Elections in Syria
|This article is part of a series on the
politics and government of
A civil war has been going on in Syria since 2011 following a period of demonstrations and unrest in 2011, which was part of the international wave of protest known as the Arab Spring. The government, headed by Bashar al-Assad, son of previous leader Hafez al-Assad, is based in Damascus, the traditional capital.
|National Progressive Front (al-jabha al-waTaniyyah at-taqaddumiyyah)||168|
|Popular Front for Change and Liberation||5|
|Source: Syrian parliament|
Syria elects on national level a head of state - the president - and a legislature. The People's Council (Majlis al-Sha'ab) has 250 members elected for a four-year term in 15 multi-seat constituencies. According to previous Syrian constitution of 1973 Syria was a form of one-party state in which only one political party, the Arab Socialist Ba'ath Party was legally allowed to hold effective power. Although minor parties were allowed, they were legally required to accept the leadership of the dominant party. The presidential candidate was appointed by the parliament, on suggestion of the Baath Party, and needed to be confirmed for a seven-year term in a national single-candidate referendum. The most recent presidential referendum took place in 2007. The new Syrian constitution of 2012, approved in popular referendum, introduced multi-party system without guaranteed leadership of any political party. In a new article 88, it introduced presidential elections and limited the term of office for the president to seven years with a maximum of one re-election.
During the French Mandate and after the hi the parliamentary elections in Syria have been held under a system similar to the Lebanese one, with fixed representation for every religious community, including Druzes, Alawis and Christians. In 1949 the system was modified, giving women the right to vote.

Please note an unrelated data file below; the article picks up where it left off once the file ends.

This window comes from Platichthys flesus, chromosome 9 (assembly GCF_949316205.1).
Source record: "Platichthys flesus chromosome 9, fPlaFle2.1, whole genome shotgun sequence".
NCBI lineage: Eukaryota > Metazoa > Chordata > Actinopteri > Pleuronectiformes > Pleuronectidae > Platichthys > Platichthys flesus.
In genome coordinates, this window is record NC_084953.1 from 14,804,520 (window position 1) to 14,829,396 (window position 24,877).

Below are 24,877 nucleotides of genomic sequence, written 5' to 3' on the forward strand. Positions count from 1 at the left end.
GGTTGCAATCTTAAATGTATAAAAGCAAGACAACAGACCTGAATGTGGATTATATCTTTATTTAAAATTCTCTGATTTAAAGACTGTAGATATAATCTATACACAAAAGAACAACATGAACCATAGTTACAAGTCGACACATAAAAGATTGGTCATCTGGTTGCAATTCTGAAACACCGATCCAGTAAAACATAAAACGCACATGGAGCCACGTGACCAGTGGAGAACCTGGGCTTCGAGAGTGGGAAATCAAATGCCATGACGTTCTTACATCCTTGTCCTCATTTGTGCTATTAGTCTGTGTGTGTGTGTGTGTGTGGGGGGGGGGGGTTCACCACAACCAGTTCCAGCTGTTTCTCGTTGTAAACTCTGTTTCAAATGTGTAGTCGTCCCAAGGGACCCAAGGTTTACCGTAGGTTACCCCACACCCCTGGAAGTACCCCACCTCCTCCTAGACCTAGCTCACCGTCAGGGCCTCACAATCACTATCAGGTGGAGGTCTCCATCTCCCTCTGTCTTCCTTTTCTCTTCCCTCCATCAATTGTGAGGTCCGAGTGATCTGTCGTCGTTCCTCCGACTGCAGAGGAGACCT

In March 2014, President Assad signed General Elections Law No.5 which replaced previous election laws.
- "Kerry calls Syrian presidential vote ‘meaningless’". Aljazeera. 4 June 2014.
- SANA Syrian News Agency - Constitution of the Syrian Arab Republic Approved in Popular Referendum on February 27, 2012, Article 8
- SANA Syrian News Agency - Constitution of the Syrian Arab Republic Approved in Popular Referendum on February 27, 2012, Article 88
- "The Arab-American handbook: a guide to the Arab, Arab-American & Muslim worlds", Nawar Shora. Cune Press, 2008. ISBN 1-885942-47-8, ISBN 978-1-885942-47-0. p. 261
- Albert H. Hourani, Minorities in the Arab World, London, Oxford University Press, 1947 ISBN 0-404-16402-1
- Claude Palazzoli, La Syrie - Le rêve et la rupture, Paris, Le Sycomore, 1977 ISBN 2-86262-002-5
- Nikolaos van Dam, The Struggle For Power in Syria: Politics and Society Under Asad and the Ba'th Party, London, Croom Helm, 1979 ISBN 1-86064-024-9
- Georges, Nael. "Election Law in Syria". The Legal Agenda. Retrieved 25 November 2016.